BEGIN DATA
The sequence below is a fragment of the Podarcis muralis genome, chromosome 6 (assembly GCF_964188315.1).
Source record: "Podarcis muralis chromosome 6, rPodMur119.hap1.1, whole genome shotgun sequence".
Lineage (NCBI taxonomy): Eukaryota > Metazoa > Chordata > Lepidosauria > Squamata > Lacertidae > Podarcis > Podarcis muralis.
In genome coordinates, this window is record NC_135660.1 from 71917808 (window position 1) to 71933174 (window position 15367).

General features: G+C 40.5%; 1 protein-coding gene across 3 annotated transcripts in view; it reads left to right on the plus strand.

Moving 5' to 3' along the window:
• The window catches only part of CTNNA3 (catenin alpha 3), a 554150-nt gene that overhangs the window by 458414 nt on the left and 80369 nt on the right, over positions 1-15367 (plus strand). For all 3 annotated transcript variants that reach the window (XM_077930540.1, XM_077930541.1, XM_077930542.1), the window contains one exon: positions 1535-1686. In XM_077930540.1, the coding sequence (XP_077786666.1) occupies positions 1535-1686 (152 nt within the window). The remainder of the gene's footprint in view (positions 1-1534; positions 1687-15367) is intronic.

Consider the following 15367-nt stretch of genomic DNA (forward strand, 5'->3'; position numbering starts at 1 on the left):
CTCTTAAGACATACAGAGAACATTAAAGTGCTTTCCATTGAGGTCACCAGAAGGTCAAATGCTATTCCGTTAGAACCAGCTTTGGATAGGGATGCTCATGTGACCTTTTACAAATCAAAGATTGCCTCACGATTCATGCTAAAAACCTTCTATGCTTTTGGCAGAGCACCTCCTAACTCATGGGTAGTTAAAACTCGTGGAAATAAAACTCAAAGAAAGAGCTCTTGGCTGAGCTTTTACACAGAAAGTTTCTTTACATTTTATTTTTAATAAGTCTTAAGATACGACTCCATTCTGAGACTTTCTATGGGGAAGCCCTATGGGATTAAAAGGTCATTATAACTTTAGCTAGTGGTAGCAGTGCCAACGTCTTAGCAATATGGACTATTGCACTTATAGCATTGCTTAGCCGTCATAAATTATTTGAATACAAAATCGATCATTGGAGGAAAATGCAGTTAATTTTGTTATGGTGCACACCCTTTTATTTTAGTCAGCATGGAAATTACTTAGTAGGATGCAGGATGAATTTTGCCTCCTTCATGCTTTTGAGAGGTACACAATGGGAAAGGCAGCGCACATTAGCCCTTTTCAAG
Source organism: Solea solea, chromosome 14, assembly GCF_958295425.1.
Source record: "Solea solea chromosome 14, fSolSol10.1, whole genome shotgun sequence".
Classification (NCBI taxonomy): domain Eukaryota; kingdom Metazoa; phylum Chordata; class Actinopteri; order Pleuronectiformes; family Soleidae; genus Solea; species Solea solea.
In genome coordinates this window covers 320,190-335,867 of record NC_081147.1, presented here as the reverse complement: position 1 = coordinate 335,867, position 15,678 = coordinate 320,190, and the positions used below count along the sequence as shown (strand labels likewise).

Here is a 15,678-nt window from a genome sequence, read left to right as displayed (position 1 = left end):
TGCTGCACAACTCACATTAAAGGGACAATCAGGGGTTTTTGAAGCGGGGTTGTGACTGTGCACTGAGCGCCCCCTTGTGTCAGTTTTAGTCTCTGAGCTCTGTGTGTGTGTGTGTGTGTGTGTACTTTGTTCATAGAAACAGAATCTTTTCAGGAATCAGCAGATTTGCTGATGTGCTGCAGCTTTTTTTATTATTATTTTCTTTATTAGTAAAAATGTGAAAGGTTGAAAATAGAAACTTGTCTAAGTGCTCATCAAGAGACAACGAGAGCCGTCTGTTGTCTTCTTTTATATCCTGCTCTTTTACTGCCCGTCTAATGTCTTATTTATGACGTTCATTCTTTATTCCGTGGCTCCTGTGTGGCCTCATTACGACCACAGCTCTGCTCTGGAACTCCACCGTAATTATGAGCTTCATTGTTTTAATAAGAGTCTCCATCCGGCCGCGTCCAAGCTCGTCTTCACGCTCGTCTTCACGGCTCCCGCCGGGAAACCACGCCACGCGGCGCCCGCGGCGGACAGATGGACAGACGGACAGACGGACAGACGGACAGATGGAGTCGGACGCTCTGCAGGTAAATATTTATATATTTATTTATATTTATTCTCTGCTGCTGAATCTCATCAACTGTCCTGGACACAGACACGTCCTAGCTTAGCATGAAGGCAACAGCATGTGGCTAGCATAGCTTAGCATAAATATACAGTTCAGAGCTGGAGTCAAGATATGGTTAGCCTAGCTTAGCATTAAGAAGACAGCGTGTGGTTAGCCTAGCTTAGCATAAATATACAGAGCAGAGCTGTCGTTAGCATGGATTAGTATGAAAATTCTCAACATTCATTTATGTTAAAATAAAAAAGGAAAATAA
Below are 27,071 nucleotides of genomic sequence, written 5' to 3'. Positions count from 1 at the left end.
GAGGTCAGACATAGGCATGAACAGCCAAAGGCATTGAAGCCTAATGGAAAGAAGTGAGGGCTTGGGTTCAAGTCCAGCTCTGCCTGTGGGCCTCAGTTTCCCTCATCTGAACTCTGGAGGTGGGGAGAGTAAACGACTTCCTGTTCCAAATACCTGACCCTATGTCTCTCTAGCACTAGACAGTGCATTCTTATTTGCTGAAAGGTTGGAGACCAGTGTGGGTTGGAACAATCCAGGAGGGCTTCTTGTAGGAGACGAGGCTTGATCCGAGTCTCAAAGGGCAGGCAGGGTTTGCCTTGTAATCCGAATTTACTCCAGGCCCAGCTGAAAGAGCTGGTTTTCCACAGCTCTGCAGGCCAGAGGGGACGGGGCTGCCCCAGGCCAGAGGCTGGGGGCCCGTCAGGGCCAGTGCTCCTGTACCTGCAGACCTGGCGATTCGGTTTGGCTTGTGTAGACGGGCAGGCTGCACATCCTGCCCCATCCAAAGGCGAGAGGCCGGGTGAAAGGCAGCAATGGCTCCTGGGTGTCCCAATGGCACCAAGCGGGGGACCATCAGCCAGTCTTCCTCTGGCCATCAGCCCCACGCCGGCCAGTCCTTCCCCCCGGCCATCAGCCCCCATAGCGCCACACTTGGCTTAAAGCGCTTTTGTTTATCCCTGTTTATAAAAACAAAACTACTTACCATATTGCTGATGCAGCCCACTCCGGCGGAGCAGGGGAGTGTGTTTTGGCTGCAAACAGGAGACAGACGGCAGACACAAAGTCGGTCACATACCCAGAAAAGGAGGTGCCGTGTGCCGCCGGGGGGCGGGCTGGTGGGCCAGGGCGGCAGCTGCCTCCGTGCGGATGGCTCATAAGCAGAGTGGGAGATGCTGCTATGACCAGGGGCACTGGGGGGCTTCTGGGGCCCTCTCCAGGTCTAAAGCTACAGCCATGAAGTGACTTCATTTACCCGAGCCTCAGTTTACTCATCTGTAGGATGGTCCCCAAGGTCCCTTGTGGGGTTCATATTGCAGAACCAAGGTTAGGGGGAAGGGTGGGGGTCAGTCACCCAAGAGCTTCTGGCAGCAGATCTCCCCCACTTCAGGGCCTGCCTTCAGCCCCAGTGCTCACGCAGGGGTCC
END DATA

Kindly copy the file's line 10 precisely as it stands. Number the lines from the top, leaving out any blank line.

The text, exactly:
Source organism: Solea solea, chromosome 14, assembly GCF_958295425.1.